What is Zero Trust?
Zero Trust is a cybersecurity strategy that assumes all users, networks, and devices are untrustworthy and therefore must be constantly verified. It is a security approach that does not trust any user, device, or network and assumes all traffic is malicious. The goal of a Zero Trust strategy is to protect organizations from cyber threats by verifying all users, resources, and network connections before granting access. The strategy is built on the idea that organizations should not trust anyone or anything within their networks, including users, devices, and applications.
Zero Trust requires organizations to authenticate every user and device attempting to access the network. Authentication is typically done using multi-factor authentication, which requires users to provide a combination of something they know, such as a password, something they have, such as a security token, and something they are, such as biometric information. After authentication, the user’s access should be limited to only the resources they need to do their job. Organizations should also monitor user activity to ensure they are only accessing authorized resources.
Organizations should ensure they have adequate perimeter security, such as firewalls, to protect the network from external threats. Organizations should also regularly update their security tools and patch any vulnerabilities to ensure the network remains secure
What are the Pillars of Zero Trust?
The number of pillars or components of a Zero Trust security model can vary, but typically it includes the following:
- Verify the identity of all users and devices before granting them access to resources.
- Implement strong authentication methods to ensure that only authorized users can access resources.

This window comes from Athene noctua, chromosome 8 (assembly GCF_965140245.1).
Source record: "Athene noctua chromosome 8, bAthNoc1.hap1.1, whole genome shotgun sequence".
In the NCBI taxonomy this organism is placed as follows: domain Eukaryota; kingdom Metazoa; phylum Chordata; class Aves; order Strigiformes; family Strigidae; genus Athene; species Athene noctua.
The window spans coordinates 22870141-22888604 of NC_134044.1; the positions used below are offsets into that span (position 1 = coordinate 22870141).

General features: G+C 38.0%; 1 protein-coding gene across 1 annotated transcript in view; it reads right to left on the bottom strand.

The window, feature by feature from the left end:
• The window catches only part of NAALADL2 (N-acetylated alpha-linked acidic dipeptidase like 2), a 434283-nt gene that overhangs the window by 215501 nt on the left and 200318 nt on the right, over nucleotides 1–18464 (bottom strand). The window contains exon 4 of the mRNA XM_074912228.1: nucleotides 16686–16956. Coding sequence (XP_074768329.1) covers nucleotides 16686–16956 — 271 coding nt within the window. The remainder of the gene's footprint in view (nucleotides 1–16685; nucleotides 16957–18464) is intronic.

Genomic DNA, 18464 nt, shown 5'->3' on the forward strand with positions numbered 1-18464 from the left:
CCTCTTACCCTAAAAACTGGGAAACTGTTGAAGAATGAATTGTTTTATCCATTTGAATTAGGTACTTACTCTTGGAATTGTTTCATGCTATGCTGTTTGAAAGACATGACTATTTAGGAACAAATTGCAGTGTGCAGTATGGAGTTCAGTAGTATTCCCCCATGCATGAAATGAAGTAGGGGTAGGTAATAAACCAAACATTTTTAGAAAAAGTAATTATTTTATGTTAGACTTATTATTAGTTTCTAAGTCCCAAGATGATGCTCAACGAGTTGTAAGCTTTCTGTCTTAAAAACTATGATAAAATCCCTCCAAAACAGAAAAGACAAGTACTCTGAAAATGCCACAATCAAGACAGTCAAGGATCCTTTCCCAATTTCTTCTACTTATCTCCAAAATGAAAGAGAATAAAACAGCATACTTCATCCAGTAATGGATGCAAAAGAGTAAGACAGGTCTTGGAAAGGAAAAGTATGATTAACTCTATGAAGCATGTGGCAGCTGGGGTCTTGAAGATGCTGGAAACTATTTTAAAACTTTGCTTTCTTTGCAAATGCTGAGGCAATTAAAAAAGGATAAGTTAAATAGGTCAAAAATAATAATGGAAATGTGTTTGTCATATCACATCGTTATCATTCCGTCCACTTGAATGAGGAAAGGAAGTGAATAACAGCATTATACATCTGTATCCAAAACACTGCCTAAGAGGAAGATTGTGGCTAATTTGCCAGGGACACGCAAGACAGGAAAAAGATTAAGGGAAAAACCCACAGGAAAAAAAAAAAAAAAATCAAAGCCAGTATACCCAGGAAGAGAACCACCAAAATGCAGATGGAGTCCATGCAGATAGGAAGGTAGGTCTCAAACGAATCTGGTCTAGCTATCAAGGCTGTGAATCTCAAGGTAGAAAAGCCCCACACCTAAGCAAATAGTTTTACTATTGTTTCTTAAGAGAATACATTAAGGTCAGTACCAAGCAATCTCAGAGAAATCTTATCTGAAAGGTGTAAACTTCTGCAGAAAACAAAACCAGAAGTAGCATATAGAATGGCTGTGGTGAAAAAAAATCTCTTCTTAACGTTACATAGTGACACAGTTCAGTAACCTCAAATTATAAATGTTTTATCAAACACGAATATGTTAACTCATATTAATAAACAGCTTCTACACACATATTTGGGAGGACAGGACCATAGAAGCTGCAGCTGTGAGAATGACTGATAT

- Use encryption to protect sensitive data and prevent unauthorized access.
- Monitor network activity to detect and prevent malicious activity.
- Segment the network into smaller, more secure zones to limit the potential damage of a security breach.
Overall, Zero Trust is a comprehensive approach to network security that focuses on verifying the identity of users and devices, implementing strong authentication, using encryption, monitoring network activity, and segmenting the network into smaller, more secure zones. To achieve this goal, there are six key pillars that are implemented.
1. Identification and Authentication: All users must be identified and authenticated before they can access any resources. This includes two-factor authentication, Multi-Factor Authentication (MFA), and biometric authentication.
2. Access Control: Access to systems and data must be restricted to only those who need it, and all access must be logged and monitored.
3. Network Segmentation: Systems and networks must be segmented so that access to critical systems and data is restricted. This also helps to limit the damage that can be done if a breach does occur.
4. Monitoring and Detection: All activity on systems and networks must be monitored and suspicious activity must be detected and acted upon.
5. Data Encryption: All data must be encrypted to protect it from unauthorized access.
6. Security Automation: Automation of security processes can help streamline security operations and improve visibility.
These six pillars are the foundation of Zero Trust, and organizations must ensure that they are implemented properly in order to maximize the security of their networks and systems. Without these six pillars, it is impossible to achieve a truly secure environment.
Learn About Zero Trust and More With Phalanx
To learn more about how Phalanx can help you implement Zero Trust, contact us for a demo today.